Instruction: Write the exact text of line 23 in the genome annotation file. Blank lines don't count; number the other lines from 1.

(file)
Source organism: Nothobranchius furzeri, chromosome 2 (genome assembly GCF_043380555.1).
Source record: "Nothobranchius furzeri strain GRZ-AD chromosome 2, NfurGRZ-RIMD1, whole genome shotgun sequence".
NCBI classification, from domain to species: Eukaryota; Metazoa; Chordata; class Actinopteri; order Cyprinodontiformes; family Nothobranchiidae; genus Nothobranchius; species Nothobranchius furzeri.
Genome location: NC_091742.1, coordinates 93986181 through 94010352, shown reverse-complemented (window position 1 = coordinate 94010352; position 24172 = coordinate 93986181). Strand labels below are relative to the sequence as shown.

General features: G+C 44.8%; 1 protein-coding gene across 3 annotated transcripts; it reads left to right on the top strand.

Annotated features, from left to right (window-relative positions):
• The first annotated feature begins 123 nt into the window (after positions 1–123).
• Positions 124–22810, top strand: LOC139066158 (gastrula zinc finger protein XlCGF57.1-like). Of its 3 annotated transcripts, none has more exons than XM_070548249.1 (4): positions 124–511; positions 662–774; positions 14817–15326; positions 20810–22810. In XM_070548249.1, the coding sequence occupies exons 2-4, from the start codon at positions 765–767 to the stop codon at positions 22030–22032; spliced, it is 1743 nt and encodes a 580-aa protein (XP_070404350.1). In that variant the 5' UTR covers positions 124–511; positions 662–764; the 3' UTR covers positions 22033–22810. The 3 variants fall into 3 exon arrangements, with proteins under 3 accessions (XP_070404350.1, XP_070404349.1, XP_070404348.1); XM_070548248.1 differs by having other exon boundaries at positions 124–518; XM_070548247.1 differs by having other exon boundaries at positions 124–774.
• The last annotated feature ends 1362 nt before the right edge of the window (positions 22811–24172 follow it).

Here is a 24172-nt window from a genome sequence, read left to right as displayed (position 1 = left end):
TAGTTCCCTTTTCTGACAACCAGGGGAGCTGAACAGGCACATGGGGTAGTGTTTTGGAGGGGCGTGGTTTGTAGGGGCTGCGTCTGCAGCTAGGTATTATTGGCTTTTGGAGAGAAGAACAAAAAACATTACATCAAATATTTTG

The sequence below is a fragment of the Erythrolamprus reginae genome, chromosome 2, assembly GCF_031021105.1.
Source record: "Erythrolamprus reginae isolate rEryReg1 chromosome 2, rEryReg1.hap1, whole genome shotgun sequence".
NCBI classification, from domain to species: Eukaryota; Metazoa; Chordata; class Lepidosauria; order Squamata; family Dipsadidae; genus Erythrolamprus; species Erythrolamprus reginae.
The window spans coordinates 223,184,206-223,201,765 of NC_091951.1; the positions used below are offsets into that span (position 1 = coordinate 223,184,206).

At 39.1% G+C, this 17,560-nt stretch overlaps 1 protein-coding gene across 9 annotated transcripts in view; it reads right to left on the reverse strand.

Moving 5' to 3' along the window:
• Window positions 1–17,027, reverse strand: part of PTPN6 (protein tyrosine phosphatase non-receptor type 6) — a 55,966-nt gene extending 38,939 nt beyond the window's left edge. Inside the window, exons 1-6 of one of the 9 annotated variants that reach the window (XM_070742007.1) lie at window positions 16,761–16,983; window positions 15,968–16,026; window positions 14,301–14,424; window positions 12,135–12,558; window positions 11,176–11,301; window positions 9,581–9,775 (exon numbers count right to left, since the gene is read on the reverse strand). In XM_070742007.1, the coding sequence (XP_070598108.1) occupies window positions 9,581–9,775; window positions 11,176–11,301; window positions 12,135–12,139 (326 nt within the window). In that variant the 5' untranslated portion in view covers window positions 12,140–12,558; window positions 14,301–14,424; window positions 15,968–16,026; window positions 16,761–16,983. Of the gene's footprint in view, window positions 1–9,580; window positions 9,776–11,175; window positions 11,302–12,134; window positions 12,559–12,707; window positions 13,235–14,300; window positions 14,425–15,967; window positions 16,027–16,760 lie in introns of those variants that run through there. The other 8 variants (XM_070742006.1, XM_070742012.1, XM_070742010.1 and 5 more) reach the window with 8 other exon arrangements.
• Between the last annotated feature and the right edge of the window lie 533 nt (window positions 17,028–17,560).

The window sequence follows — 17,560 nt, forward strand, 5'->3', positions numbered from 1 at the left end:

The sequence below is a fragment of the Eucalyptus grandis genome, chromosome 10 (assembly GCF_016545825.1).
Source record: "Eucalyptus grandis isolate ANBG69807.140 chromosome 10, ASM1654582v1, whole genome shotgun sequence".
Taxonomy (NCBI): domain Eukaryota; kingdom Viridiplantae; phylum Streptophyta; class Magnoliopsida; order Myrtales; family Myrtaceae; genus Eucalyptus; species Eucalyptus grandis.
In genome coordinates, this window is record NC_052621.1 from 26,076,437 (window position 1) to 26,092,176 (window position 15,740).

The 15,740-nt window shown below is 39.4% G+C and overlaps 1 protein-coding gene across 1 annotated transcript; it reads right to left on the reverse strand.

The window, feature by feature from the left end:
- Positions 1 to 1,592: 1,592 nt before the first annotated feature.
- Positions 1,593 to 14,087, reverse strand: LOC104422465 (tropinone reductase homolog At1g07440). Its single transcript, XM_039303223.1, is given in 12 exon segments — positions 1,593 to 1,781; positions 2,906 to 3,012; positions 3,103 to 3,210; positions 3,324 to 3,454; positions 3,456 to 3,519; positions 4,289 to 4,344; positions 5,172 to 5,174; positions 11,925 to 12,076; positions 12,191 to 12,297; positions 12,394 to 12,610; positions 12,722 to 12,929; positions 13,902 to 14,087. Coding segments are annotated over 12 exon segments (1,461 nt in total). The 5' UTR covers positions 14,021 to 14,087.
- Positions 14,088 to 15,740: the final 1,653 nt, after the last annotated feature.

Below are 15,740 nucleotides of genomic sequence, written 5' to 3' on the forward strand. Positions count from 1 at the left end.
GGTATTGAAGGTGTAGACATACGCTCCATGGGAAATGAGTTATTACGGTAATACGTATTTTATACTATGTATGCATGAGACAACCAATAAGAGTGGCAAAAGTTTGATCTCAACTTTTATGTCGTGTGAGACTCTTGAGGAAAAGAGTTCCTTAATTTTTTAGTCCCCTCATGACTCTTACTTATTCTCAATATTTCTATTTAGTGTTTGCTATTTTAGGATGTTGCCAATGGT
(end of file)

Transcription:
Taxonomy (NCBI): domain Eukaryota; kingdom Viridiplantae; phylum Streptophyta; class Magnoliopsida; order Myrtales; family Myrtaceae; genus Eucalyptus; species Eucalyptus grandis.